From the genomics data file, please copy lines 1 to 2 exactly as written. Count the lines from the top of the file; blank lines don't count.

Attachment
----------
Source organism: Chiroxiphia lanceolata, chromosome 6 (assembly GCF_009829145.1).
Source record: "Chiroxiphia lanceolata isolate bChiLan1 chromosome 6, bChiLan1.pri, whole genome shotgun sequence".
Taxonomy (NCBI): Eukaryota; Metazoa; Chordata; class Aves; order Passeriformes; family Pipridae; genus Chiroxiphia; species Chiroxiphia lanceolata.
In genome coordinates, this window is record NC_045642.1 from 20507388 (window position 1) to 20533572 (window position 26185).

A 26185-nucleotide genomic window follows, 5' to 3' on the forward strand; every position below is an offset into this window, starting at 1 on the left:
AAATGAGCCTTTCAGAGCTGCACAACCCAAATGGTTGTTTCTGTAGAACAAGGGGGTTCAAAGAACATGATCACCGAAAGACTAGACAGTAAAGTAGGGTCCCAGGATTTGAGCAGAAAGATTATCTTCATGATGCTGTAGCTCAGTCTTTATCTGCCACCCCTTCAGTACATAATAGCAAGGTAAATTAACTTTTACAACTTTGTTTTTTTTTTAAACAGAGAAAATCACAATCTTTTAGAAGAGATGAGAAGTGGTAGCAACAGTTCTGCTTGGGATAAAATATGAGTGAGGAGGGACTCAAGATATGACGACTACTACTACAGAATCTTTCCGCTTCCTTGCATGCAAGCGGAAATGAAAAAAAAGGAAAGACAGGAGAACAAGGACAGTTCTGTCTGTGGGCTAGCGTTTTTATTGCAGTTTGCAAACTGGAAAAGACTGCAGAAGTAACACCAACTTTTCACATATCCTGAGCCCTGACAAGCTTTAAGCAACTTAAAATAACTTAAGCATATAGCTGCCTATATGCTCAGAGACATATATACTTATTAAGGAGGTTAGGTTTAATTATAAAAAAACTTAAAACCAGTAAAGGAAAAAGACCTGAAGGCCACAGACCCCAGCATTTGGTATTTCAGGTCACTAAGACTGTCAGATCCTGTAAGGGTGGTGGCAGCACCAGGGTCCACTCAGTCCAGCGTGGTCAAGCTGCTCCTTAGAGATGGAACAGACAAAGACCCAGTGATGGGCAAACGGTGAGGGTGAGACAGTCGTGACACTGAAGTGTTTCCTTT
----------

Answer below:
Source organism: Chiroxiphia lanceolata, chromosome 6 (assembly GCF_009829145.1).
Source record: "Chiroxiphia lanceolata isolate bChiLan1 chromosome 6, bChiLan1.pri, whole genome shotgun sequence".